John Murray Pounds 4.99 each Age range 14 plus
Grammar, punctuation, spelling: Dennis Hamley assesses a set of books on the cornerstones of written English. Intended as much - if not more - for the private student as the school, these books, three by a veteran of language publications, the fourth by a head of English and examiner at GCSE, A-level and degree levels, do exactly what the titles promise, effectively and efficiently.
In Basic Grammar, the stance is explicit from the start: grammar is the tool of clarity and communication, a key to the unlocking of opportunity: standard English is not virtuous for itself but for what its currency is. The conventional account of grammar proceeds with clear description and definition, well-conceived and presented exercises, good self-assessments and checklists. Answers are provided. This is a worthwhile book to have around - not only for GCSE students but A-level students in any subject who may fall foul of examiners' strictures about language accuracy.
Schiach's other titles follow a similar pattern, The publishers claim - convincingly, I think - that Basic Punctuation is a mass-market paperback and stress its uses to the private student who is "improving communications skills for qualificationemployment purposes". In other words, it is so often punctuation which lets down the letter of application. I have seen many guides to punctuation; this one, which reassuringly combines comprehensiveness with approachability, compares well with the others. The tone is set by the first question to the reader: "What will this book do for me?" Schiach clearly states his intentions, and delivers. Once again, the book's basic structure is clear: a chapter per punctuation feature. Definitions are unambiguous: examples are exact, humorous and vivid. Areas sometimes difficult to teach and learn - apostrophes, colons and semi-colons - are treated with cold transparency: excellent pieces of presentation. The prevailing philosophy about punctuation is that it is not merely a tool but something of interest in its own right: the analogy of time signatures and expression marks to bring to performance a musical score is never far away.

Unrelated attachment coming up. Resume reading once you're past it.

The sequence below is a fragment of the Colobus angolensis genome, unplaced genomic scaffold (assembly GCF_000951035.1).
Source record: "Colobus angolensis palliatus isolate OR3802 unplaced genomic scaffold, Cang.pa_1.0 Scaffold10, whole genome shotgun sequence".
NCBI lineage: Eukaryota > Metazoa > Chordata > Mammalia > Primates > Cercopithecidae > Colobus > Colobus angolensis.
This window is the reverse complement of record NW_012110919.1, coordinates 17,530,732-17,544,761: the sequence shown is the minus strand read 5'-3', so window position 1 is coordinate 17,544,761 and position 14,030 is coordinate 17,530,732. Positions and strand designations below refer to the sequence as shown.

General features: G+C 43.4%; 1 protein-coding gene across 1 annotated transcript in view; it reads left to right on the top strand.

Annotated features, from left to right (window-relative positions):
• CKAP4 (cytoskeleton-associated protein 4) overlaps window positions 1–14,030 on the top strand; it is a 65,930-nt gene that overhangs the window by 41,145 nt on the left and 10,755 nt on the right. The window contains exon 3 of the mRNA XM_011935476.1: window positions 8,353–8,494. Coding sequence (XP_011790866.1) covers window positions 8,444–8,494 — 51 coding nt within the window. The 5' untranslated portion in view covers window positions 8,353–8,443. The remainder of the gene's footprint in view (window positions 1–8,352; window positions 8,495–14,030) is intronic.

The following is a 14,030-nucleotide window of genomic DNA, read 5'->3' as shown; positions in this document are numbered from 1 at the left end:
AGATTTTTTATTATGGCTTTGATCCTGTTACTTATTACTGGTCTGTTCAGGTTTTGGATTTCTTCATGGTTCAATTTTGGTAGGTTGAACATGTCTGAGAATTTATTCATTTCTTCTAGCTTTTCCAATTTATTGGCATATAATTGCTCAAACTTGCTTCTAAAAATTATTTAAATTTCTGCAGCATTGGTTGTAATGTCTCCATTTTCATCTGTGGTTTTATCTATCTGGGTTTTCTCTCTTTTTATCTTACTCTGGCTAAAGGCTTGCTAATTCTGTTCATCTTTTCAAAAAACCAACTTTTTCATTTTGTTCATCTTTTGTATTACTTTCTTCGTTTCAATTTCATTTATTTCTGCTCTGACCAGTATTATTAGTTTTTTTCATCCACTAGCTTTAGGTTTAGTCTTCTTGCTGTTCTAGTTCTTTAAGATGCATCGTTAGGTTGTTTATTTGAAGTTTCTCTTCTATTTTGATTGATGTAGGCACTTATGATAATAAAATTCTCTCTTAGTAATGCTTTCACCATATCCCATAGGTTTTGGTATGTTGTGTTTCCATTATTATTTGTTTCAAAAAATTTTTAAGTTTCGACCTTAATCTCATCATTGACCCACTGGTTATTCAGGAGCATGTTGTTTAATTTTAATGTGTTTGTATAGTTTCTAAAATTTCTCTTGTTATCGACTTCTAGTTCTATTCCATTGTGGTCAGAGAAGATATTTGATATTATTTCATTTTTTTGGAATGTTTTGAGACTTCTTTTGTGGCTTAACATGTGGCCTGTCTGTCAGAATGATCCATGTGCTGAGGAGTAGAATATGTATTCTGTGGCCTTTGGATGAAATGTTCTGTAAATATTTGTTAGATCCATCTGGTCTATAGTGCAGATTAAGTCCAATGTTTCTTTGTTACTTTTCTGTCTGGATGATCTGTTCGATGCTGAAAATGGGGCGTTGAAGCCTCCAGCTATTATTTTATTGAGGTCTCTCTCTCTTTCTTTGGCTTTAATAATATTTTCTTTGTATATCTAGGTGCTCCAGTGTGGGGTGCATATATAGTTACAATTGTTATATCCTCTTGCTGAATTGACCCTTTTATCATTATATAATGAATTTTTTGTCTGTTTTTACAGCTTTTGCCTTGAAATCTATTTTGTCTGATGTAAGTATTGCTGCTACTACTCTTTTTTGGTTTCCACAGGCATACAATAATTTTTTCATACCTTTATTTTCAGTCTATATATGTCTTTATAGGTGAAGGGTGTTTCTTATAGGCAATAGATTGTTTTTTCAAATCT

Michael Temple's Basic Spelling follows the same structure and shares a philosophy. A rather differently organised introduction from those of Schiach's books makes an important point about spelling which must inform all its teaching: those unsure of spelling "feel they have to choose simpler or more awkward expressions than they would like, or else they develop 'hang-ups' about writing generally". True. So many times I have heard adults say, "Don't laugh at my spelling"; hardly ever, "Please excuse my grammarpunctuationwritten English". Spelling is no more important than the others but it certainly carries the greatest load of sensitivity.
Once again we have a user-friendly book. All the standard strategies are brought together effectively in the introduction - looksaycoverwritecheck, memory tips, listing, dictionary use, word families, rules for word formation, drafting and proof reading. They are presented in a series of topic chapters with the attractive clarity of the rest of the series. Written English brings all the others together, rounding off the series with a continuation of the philosophy informing it throughout. Accurate, disciplined and written with all the expertise of the first-rate teacher, this series is to be recommended.